Uncertainty Avoidance Germany scored 65 points on Hofstede's uncertainty avoidance index. This index measures the extent to which people feel threatened by ambiguous situations and have created beliefs and institutions to avoid such risks. That score is only 2% above the world average score  for uncertainty avoidance. Germans insist on written rules and detailed codes of conduct that counteract their need for security as they work "by the book" Long Term V Short Term Brendan McSweeney is one of the many that argued against Hofstede's findings. He insisted that Hofstede's findings were all assumptions and that these assumptions are all flawed and therefore makes his national cultural descriptions invalid and false.
In my opinion, you can't base culture and behavioral attributes on findings from just one company, over 100,000 people and forty different countries compared to the billions of people in the world. The fact that one person acts a certain way under certain circumstances does not mean that others from the same country act the same way. The current scenario has changed. The bosses are not authoritative they used to be five years ago. In the recent past, a good number of multinationals have commenced their operations in India.
The work culture at these offices is almost the same as in America. The salaries have risen to the extent that the recent survey suggests that India received the maximum salary hike compared to all other Asian countries. This made finding the right human resource for the organization very difficult. Now, the offices operate with less staff providing ample of opportunities to do major work and handle responsibilities to the staff members. Though the class divisions that had been embedded in the society is getting extinct as people are accepting EQUALITY FOR ALL the way of their life.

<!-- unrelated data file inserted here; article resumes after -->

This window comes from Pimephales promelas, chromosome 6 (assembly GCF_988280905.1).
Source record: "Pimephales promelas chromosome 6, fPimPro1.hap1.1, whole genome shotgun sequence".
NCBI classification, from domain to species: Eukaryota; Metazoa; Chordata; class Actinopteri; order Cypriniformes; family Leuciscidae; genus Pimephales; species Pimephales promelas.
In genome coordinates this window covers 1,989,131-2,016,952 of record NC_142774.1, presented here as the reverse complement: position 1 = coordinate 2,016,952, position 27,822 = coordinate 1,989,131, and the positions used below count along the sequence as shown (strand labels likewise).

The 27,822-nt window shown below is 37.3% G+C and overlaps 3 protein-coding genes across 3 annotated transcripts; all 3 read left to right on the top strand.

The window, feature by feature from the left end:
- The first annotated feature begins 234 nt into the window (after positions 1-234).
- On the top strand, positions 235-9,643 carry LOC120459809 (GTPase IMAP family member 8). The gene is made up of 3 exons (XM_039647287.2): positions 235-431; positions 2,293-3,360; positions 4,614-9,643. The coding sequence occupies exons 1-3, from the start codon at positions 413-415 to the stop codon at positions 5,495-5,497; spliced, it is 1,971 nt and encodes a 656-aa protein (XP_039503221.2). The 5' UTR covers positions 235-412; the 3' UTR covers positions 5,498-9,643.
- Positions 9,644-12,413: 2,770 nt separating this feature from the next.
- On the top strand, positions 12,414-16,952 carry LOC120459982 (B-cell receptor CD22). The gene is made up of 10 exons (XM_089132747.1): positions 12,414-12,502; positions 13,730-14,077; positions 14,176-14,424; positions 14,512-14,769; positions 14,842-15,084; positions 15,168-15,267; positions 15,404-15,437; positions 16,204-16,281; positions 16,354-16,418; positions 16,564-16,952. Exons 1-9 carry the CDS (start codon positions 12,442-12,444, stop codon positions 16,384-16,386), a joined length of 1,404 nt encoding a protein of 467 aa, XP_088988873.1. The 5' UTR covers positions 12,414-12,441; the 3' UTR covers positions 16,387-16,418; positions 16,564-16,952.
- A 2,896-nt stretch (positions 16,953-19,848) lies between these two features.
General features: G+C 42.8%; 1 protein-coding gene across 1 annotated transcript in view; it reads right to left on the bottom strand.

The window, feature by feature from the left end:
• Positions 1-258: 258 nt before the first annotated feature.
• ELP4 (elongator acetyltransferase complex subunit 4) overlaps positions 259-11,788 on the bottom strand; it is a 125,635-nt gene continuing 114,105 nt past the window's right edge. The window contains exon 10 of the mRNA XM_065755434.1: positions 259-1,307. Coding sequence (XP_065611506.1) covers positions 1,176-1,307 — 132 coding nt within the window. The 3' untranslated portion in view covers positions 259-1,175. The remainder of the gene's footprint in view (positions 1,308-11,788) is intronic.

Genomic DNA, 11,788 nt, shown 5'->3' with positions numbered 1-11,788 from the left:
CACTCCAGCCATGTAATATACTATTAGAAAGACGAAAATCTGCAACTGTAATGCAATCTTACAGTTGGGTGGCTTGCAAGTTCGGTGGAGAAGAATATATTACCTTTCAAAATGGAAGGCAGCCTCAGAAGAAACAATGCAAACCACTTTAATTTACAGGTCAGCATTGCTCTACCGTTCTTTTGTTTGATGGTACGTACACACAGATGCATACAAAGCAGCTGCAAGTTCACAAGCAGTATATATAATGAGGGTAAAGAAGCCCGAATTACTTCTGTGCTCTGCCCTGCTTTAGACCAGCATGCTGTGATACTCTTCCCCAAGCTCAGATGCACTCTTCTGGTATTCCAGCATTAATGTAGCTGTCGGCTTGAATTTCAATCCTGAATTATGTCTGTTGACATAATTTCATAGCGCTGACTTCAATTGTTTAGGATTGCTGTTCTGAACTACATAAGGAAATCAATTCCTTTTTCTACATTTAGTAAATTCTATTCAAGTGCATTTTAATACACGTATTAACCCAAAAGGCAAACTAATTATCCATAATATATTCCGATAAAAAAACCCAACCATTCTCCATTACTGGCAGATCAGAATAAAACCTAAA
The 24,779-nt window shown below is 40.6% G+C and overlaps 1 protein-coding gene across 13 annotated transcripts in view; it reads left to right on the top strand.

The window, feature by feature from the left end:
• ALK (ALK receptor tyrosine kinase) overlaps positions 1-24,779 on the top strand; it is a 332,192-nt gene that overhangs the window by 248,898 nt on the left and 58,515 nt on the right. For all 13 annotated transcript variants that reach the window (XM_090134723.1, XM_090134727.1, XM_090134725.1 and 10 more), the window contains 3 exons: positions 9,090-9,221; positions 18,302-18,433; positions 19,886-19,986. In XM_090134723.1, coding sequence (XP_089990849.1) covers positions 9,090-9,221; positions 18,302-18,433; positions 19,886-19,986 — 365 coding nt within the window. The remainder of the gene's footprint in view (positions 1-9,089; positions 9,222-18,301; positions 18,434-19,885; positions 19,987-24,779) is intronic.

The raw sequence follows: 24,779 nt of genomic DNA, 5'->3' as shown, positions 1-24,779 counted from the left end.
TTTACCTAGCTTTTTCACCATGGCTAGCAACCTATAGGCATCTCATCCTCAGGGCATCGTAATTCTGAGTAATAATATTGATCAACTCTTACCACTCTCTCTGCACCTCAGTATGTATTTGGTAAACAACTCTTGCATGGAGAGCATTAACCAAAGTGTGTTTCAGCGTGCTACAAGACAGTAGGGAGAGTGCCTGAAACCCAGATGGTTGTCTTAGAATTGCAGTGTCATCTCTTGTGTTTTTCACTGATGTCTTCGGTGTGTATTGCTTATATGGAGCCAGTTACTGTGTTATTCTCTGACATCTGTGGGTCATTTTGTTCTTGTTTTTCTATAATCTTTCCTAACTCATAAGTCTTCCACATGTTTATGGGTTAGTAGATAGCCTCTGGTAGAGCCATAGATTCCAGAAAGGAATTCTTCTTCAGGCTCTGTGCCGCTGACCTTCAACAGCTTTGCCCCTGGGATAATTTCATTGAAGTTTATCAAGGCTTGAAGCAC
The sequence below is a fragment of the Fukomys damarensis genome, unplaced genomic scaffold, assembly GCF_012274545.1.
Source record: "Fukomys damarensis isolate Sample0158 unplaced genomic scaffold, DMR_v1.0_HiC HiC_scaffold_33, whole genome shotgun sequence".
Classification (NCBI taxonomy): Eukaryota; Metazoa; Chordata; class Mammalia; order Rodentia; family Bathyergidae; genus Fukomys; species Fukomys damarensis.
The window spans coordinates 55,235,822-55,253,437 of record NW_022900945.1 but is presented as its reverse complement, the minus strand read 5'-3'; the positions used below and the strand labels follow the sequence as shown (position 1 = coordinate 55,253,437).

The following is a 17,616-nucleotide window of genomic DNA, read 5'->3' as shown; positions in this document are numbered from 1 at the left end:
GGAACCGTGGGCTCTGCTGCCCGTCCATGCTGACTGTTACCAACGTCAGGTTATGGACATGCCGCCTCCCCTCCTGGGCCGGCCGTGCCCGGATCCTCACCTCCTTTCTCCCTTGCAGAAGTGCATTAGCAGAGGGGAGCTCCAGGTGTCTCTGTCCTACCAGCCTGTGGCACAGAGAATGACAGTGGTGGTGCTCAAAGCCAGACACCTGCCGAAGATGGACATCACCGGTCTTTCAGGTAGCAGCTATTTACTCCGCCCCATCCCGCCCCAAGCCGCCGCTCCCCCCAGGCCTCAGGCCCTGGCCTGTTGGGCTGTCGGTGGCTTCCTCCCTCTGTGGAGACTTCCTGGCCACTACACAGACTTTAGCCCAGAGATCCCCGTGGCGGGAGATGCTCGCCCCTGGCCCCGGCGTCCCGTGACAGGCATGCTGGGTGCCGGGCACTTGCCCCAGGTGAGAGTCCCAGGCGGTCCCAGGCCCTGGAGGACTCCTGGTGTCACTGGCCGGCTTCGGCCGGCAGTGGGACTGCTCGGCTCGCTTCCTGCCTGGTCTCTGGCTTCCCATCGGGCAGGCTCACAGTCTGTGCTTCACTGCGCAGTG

India's Long Term Orientation (LTO) Dimension rank is 61, with the world average at 48. A higher LTO score can be indicative of a culture that is perseverant and parsimonious. The economy growing at the rate of over 8% per annum and the agriculture production being excellent in the last few years has created a lot of wealth for rural as well as urban India. The average Indian is on the spending spree viz the entry of five low frill airlines has assisted more than 500,000 first... Table: Cross-cultural Implications - India and the West Western Non-Western 1. Christianity concerned with absolute moral values, differences between good and evil, and redemption of the soul.
1. Non-Western religions focus on virtue. Buddhism and Confucianism providing an ethical code of behavior. 2. Society is built on legalistic contractual relationships. 2. Society is built on direct personal relationships. 4.Behavior controlled by rules, punishments and rewards 4. Behavior controlled by group adaptation. Departures from the group norm are accompanied by feelings of shame. 5. Attribution groups are important (family, class, occupation 5. Frame groups are important (village, neighborhood, company, region, and nation). 6. Weak hierarchical structure. 6. Strong hierarchical structure.